WD: Can you give me an example?
JC: I don’t sit down to do it; I turn my attention toward it. I realize that it’s going on continuously. So, more and more, my attention, as now, is on it. More than anything else, it’s the source of my enjoyment of life.
Clearly in this exchange with Duckworth Cage has gone far beyond 4′ 33″ as we know it from 1952. While we could then associate this “silent piece” with a single composition that embraces all the specific silent pieces, I am more inclined to describe what Cage is referring to as silence itself. “The silent piece” represented Cage’s deeper understanding of emptiness, of silence in a spiritual sense. Cage understood silence as the freedom from identification with self or ego: moments when he could forget himself, enraptured, and thus gain himself (to paraphrase “A composer’s confessions”). Through his work with chance, Cage was able to let go and touch this emptiness, this compositional silence. He then referred to this musical experience of emptiness as “the silent piece”.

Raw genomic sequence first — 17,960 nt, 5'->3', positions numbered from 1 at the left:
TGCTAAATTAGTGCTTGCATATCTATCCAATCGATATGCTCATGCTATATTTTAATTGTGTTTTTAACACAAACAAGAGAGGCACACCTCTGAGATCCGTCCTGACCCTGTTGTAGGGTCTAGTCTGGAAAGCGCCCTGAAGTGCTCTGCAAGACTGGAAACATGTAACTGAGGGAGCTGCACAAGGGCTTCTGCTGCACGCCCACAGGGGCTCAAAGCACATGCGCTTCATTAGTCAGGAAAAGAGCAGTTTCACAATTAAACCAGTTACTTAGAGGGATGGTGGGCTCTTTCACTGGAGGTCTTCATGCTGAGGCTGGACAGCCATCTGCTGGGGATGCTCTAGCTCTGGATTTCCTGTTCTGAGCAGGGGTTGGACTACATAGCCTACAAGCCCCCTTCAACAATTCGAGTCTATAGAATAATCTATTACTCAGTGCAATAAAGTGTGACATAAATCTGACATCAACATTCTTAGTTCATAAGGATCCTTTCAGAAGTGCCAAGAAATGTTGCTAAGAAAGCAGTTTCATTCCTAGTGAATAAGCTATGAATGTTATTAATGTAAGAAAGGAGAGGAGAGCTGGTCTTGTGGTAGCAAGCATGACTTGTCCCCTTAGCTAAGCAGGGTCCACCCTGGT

The common factor here, from 1948 until his death in 1992, was this spiritual dimension of silence as the motivation behind all the compositions made of silence. One3 is remarkably similar in this regard to Silent prayer, even though half of Cage’s life separates the two pieces. Both were explicitly presented as warnings about the dangers of technology: in 1948, the dangers of ubiquitous Muzak, and in 1989, the unnamed “bad situation” humanity was in. And both works present silence—the sacred pause—as a means of recognizing the situation. Silence here is an act of resistance and consciousness-raising. 0′ 00″, with its injunction to act in a way that is free from ego and self-consciousness, and to recognize one’s obligations to others, is likewise at heart a spiritual work. It invites the performer (and the performer was most often Cage himself) to go beyond self and just be nobody in particular.